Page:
Category: Training

Moose and Roxie

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We are on our 5th foster dog now (6 if you count the foster we babysat for a week) and I’ve come to realize that every dog is significantly unique.

Each dog has its mental and physical quirks. He can be 100% fine with everyone, but pull on leash really hard. He can love everyone but despise men. She can have issues in her knees so you have to lift her into the car. She can have a big surgery to remove a cherry eye which requires a lot of aftercare.

One of the biggest things Christian and I have to watch out for with every new dog is their behavior. If we misinterpret a situation and the dog, there can be very serious consequences. Remember that we’re dealing with a 150 pound dog. And Great Danes in particular are slim, which means most of it skin, bones, and muscle. I personally have never known a Great Dane who has attacked anyone (they’re called gentle giants for a reason), but you never know with a strange dog. (click to read more)



Rocco has, what I would call, severe separation anxiety, something I’ve never experienced before.

  • The first night with us, he absolutely refused to go in his crate so we reluctantly allowed him in our bedroom (which actually went pretty well).
  • He still is very, very slow to get in his crate. It usually takes him a few minutes and lots of “good boy; come on boy; let’s go, Rocco.”
  • I left him alone in the bedroom with his raised bed and favorite blanket to go out to an appointment. I set up a camera to monitor him. He paced and whined. After 15 minutes, he started tearing up his blanket. I turned around and went home.
  • I had to go to another appointment a few days later. I put him in the sun room where he couldn’t destroy anything (the windows into the house were open so the A/C was able to cool the room). He pooped and tracked it everywhere.
  • I was out of town for two weeks and Christian couldn’t miss work. Rocco was left alone for a few hours and would sometimes poop, but consistently tore up his paws trying to climb through the windows.

Needless to say, he does not like his own company.

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Bubba needs some work with greeting people in public. He barks at passers-by maybe a fifth of the time. Not at all in an aggressive way. I think he’s just trying to alert us of someone walking by. But because of his size and his deep bark, people freak out and I don’t like it for two reasons: 1) I don’t want anyone to be uncomfortable and 2) honestly, I get embarrassed.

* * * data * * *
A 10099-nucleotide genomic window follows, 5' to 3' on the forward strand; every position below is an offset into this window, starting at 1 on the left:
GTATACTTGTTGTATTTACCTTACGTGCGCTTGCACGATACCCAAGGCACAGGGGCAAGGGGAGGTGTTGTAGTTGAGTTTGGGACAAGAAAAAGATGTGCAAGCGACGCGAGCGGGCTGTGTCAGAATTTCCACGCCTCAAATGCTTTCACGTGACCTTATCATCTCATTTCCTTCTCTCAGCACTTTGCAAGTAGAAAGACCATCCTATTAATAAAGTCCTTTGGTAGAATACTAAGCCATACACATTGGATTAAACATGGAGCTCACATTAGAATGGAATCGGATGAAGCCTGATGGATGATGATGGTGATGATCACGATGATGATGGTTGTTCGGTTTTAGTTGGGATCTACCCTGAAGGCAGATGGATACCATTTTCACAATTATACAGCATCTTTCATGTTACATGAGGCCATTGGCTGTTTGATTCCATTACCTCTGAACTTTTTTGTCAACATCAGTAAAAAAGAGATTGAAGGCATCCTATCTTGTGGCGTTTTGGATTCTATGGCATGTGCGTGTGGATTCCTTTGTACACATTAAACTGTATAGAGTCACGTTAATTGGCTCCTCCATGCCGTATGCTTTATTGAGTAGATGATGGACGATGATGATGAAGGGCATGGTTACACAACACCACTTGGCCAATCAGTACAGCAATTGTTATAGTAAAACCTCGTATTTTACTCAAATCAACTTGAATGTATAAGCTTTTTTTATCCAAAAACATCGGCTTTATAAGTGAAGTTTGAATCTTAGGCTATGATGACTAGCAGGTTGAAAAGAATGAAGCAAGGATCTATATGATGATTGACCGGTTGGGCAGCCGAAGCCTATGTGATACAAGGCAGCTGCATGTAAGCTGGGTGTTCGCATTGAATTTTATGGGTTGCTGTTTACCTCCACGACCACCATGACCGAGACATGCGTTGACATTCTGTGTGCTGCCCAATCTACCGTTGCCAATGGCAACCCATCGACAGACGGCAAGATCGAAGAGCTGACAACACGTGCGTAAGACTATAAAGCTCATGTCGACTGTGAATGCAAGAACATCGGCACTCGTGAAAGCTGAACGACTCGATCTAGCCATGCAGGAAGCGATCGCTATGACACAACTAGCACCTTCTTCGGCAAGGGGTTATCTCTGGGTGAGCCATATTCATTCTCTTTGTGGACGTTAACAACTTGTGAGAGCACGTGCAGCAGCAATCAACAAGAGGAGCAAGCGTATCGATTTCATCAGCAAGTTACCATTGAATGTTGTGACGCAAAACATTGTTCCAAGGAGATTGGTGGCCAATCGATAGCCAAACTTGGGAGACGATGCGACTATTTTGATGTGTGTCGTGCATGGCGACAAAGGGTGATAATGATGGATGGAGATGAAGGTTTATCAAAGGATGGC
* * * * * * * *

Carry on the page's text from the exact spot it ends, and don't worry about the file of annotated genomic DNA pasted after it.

So Christian and I are working on this by taking him out in public more and exposing him to these triggering situations so we can train him to not react like that.

Over the weekend, we took Bubba and Roxie to Chipotle with us in an attempt to work on his manners (also to taste the food of the godsssss). One of our methods was to distract him when he fixated on a person walking up to us. Calling his name wasn’t effective, so we either poked him or pinched him to get him to look away. Whenever he wouldn’t bark, we would praise him, either with verbal praise or physical praise (petting him).

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The past month has been CRAZY busy, with holiday festivities, family being in town, etc etc. I’m disappointed that I haven’t been writing on Our Gentle Giants, but I’m going to be turning that around!

An update on Bubba: he’s doing well (did you see the post about his first day?)! He’s still with us and is a very happy boy. We had one home visit a week or two after getting him but unfortunately, it didn’t work out. Since then, we’ve been working on training him to be the best Dane that he can be.

He is getting along pretty well with the family and other animals. He generally does alright with cats, but our cat, Mia, is/was scared of and intimidated by him. She would mostly hide or sit in high-up places which made Bubba want to play even more. I think it was the sort of thing where he wanted what he couldn’t have.

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great-dane-cairn-terrier-merle-brindleI often hear about what dogs are afraid of/strongly dislike: “He’s terrified of thunderstorms/fireworks so we have to medicate him” or “She hates car rides” or “She won’t let you touch her paws”.

I understand that a lot of these dogs that have these sorts of quirks are rescue dogs who may have had a traumatizing past. And even if they didn’t and they were raised in a loving home, they may have not been socialized properly. I’m not judging or putting anyone at fault; things happen.
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